The Faroe Islands—an autonomous region of Denmark—has built bridges and tunnels before to connect the numerous islands or islets and its 50,000-some residents. Never before, however, have they dug an undersea tunnel as deep or as long as the brand-new Eysturoyartunnilin, nor built an undersea roundabout.
The roundabout is part of a tunnel measuring about 11 km (6.8 miles), the third sub-sea tunnel in the islands. It connects the islands of Streymoy and Eysturoy, and reaches at its deepest 187 meters (roughly 200 yards) below sea level. At this writing the tunnel’s been in use for about a month.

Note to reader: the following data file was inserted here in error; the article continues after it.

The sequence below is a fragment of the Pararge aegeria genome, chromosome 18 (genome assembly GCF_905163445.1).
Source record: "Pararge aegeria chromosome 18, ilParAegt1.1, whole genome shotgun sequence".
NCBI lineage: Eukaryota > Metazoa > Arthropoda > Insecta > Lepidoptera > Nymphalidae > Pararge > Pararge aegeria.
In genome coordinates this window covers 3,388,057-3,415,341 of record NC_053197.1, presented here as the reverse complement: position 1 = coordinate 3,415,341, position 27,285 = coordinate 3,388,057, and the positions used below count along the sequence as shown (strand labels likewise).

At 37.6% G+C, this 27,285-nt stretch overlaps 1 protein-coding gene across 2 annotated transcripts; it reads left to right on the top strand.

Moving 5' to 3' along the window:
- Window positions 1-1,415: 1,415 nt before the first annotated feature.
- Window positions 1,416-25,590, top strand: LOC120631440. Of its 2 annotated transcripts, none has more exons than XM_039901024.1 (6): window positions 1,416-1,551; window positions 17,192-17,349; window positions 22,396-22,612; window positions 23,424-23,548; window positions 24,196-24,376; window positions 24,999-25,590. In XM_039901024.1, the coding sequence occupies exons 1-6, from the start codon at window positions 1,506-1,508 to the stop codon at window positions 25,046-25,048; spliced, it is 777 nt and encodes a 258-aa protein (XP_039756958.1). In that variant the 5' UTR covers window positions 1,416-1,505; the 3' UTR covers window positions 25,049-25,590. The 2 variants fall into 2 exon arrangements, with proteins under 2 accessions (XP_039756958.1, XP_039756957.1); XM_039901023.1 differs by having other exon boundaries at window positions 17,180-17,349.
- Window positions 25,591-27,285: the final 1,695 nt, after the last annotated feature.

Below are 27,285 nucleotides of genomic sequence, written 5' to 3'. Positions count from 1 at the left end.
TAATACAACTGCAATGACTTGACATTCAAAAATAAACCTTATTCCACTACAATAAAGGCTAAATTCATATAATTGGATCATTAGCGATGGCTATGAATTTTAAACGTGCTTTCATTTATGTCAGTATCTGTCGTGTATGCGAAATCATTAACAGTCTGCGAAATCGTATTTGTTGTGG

The roundabout comes with art—sculptures and light effects—designed by the Faroese artist Tróndur Patursson. You can read more about the tunnel at BBC or the P/F Eysturoyar- og Sandoyartunnil project website.
Oh, my goodness. It’s obviously not a solution that suits every location, and I assume the cost plus know-how involved can also be a deterrent, but what a feat of engineering and vision it is. This is yet another reason why it’s (pandemic aside) exciting to be living now!
Out There is an occasional feature highlighting intriguing art, spaces, places, phenomena, flora, and fauna.